I didn't consider CUE to be that great. I enjoyed meeting new people and doing service in the community, but because it was limited to one week there was only so much we could do from a social justice point of view and only so much we could do to form friendships. Socially CUE promises to give you a great community of friends to belong to, but I didn't find that true. I was told I'd meet my best friends in college, but I am still friends with only a few people from CUE and we're not even particularly close. The leaders and administration of CUE need to realize that attempting to build a lasting 'community' in 1 week is impossible; rather than pushing for some unrealistic temporary shared living environment, why don't you actually try to make the "community" continue during the rest of the year when the students will be separated by different dorm rooms, classes, schools, and interests? Give students a more realistic environment from the start and I think long-term friendships will form more naturally, even if you don't get the same level of warm fuzzy emotions during the first week.
    I want to acknowledge that CUE does do monthly reunion brunches during the semester so they are trying to continue the CUE experience, but I think the events have to be more substantial to make the experience actually continue. I would rather reunite with the people I volunteered with to do some meaningful work again or discuss social justice issues with fellow CUE-ers, for example.

    I also don't discount the logistic difficulties of this new arrangement for the leaders, but my point is that if you're going to fight this decision, center your argument around the logistics, not the temporary sense of community that the students will be gaining.

    • well

      Yea well from a logistical standpoint, no one will wake up on time, site service will be even more restricted, and basically nothing can get done.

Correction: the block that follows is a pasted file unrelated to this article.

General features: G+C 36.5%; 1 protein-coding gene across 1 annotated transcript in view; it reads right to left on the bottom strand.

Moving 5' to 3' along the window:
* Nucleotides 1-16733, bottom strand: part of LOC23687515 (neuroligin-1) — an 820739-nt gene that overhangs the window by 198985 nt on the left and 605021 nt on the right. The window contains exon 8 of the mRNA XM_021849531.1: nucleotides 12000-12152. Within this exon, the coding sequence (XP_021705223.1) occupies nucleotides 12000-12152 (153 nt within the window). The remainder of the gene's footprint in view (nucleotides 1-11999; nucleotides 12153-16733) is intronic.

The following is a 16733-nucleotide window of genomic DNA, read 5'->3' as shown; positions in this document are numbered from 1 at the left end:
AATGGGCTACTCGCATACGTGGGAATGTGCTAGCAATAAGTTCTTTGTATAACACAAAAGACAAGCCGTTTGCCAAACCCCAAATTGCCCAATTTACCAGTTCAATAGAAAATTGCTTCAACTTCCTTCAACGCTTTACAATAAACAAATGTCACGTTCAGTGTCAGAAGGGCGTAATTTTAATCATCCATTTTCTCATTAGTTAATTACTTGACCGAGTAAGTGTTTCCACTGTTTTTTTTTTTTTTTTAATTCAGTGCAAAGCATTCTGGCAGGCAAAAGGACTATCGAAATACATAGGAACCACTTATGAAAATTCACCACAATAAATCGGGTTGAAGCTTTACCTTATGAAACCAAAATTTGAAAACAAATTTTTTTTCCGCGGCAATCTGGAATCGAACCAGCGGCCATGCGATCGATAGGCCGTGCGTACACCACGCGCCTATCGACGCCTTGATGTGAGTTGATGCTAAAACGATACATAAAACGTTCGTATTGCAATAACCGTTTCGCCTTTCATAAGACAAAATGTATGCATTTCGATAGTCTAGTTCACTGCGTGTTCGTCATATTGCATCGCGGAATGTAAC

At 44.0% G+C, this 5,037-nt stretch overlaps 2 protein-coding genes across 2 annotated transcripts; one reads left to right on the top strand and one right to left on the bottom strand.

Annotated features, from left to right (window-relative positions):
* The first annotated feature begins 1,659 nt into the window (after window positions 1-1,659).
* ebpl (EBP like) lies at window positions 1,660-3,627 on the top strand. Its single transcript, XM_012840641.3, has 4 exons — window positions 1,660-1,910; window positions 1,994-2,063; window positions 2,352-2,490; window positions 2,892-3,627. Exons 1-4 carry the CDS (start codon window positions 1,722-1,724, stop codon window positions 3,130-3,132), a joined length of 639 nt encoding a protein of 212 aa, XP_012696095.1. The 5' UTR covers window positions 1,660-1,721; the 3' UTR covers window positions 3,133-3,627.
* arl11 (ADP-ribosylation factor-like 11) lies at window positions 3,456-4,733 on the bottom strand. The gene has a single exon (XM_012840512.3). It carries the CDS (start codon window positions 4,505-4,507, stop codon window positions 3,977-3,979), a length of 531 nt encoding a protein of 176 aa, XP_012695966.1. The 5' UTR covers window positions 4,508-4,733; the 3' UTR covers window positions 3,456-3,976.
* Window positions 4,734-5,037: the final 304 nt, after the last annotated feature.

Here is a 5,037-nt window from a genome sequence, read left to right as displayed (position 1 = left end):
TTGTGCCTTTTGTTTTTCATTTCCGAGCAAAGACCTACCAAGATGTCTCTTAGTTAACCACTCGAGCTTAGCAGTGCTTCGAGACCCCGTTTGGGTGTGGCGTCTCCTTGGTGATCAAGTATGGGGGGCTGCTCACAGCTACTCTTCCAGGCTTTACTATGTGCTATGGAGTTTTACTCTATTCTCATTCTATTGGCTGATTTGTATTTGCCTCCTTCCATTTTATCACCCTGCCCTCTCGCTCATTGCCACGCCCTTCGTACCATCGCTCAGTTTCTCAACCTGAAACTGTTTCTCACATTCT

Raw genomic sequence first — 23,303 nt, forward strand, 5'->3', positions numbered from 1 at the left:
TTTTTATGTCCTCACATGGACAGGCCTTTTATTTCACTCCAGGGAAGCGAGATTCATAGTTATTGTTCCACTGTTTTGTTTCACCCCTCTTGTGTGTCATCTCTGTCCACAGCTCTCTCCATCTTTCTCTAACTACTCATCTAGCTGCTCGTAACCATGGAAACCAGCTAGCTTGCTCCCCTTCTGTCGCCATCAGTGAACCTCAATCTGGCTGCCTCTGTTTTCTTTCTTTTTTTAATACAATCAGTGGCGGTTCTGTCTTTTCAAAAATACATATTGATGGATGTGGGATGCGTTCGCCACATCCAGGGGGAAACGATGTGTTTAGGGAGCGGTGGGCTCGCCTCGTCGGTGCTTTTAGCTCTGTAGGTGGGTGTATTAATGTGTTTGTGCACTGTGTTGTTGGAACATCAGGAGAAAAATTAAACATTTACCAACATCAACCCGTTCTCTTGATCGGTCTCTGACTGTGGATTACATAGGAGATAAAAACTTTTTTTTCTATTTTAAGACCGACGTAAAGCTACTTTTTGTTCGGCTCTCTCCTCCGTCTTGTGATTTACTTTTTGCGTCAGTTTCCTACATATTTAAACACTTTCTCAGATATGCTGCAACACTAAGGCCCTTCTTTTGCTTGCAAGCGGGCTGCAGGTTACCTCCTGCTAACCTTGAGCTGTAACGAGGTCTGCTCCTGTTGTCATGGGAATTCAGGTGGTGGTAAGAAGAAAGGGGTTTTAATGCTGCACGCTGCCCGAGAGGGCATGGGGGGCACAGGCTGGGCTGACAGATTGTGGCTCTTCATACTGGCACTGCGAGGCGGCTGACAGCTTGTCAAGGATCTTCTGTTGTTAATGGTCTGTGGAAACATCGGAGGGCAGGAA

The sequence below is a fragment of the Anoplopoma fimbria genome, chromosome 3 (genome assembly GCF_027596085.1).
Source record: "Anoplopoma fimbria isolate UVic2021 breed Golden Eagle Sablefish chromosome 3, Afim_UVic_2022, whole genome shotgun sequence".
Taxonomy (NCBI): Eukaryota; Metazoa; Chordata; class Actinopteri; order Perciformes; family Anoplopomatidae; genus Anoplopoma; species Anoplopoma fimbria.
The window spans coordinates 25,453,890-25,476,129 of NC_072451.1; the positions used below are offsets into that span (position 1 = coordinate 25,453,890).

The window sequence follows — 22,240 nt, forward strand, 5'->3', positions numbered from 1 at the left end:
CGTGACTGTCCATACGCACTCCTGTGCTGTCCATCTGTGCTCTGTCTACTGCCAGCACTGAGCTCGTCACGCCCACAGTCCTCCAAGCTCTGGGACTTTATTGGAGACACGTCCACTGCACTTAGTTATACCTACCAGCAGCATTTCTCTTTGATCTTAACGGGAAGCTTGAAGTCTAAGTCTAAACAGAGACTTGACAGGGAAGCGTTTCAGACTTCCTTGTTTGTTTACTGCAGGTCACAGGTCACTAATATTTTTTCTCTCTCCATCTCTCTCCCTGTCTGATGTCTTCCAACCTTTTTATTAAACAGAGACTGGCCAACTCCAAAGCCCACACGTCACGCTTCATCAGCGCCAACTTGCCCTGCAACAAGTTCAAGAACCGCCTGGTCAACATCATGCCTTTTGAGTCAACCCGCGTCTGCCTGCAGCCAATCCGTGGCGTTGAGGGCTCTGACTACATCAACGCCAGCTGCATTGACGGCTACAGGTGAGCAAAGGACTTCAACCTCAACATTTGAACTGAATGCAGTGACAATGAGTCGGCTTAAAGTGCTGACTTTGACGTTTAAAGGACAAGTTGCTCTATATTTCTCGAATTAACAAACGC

And socially, the vast majority do form close friendships but even your limited friendships can only harder to launch off the ground. How do you have 4 school unity for example when everyone is physically separated by scool?

    • Anonymous  

      Fine. Just on logistics, I hope all the service sites call Scott and Terry when Columbia proves to be late and unreliable to dozens of organizations throughout the city and parents call them when their kids don't participate in the program and have a "true" pre-NSOP where they are vomiting all week.

  8. Anonymous

    More reason to do COOP!

  9. Tastemaker

    Did anyone else actually try to see if they could write without their pinky? No? Okay.

  10. Dumb

    More dumb decisions from Scott Wright, Todd Smith, and Dean Martinez. Since housing is okay with this, it really just represents pure laziness, excuses, and admins working against students and not with them, forget for them.

  11. wow

    Scott Wright's email is completely out of touch with reality. Although the student leaders say the community building is being disrupted, he concludes with the cute "the quality won't be affected" and "community building will be enhanced". I would maybe respect him if he sat down and had one meeting with these students and realized his mistake, but that seems doubtful.

  12. Anonymous

    I'm embarrassed by our administration.

  13. Anonymous  

    I like the quote about writing with your finger cut-off. Fortunately, all SDA does is cut off more and more fingers.

  14. '16  

    On the positive side, thanks to all the awesome CUE coordinators and leaders over the past few years. Glad I was apart of the program in its glory days...but on the negative side, I pose this decision as an example to admins who ask why our school sucks at community building and then do dumb shit like this.

  15. Anonymous  

    Scott's email just sounds silly. They have a whole week of NSOP to clean 30 rooms? And I always have to re-clean my rooms anyway; they're disgusting and probably cleaner after CUE kids live in them (and pre-clean them) anyway.

  16. Anonymous

    I still can't get passed that they haven't talked to a single person actually involved in the program and didn't know the schedule. lol.